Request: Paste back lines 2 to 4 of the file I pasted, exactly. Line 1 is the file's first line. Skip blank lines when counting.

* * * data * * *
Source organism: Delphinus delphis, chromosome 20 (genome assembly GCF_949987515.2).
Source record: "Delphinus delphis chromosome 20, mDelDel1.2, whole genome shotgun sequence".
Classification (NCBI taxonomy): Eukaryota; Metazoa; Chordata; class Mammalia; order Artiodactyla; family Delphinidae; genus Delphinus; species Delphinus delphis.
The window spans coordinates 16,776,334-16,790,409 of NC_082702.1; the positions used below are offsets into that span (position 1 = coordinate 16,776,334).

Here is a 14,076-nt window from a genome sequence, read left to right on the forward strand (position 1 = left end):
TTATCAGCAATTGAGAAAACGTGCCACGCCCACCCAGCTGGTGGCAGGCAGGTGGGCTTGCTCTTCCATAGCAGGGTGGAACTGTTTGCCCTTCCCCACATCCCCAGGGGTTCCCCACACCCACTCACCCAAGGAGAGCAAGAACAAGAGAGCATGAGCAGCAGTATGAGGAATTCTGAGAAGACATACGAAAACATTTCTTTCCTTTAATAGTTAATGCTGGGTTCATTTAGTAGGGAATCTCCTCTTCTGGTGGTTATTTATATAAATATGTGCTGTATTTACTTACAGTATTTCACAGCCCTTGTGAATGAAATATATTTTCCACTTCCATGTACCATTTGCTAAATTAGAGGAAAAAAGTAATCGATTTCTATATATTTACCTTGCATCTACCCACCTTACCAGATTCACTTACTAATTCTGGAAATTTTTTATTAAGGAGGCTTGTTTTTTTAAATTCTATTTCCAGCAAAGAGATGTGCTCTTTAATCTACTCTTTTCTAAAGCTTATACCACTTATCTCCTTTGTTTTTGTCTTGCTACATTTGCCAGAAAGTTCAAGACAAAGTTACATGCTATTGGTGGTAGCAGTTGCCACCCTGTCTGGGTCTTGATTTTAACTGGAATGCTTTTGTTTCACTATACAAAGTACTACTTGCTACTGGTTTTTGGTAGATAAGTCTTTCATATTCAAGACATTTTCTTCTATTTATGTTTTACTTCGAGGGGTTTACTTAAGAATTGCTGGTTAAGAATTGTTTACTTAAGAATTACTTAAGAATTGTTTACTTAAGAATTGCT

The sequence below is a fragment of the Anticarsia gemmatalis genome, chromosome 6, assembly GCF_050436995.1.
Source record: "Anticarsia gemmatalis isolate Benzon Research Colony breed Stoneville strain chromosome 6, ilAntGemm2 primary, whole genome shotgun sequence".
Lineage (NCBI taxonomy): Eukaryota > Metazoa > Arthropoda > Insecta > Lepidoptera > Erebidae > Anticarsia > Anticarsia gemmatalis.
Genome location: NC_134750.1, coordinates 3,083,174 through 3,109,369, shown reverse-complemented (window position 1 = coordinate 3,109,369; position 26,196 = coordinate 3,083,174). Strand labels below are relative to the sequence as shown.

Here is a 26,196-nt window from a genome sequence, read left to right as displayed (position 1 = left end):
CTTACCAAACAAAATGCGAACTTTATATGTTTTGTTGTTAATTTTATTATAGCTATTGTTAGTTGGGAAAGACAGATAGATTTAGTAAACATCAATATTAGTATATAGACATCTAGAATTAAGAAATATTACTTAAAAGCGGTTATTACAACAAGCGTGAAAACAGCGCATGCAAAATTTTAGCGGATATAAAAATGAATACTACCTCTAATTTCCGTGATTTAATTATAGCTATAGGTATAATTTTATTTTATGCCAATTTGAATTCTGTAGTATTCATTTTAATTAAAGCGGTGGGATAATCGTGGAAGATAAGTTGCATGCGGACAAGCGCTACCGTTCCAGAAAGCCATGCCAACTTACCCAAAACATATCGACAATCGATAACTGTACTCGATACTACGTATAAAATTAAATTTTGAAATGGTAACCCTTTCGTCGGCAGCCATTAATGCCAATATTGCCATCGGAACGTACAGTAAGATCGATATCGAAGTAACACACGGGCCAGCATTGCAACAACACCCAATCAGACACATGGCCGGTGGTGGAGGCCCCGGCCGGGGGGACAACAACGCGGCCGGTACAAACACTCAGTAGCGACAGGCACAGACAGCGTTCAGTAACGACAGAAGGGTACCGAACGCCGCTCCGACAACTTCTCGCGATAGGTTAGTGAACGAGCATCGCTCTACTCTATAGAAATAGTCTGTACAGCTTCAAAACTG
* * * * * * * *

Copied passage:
Source record: "Delphinus delphis chromosome 20, mDelDel1.2, whole genome shotgun sequence".
Classification (NCBI taxonomy): Eukaryota; Metazoa; Chordata; class Mammalia; order Artiodactyla; family Delphinidae; genus Delphinus; species Delphinus delphis.
The window spans coordinates 16,776,334-16,790,409 of NC_082702.1; the positions used below are offsets into that span (position 1 = coordinate 16,776,334).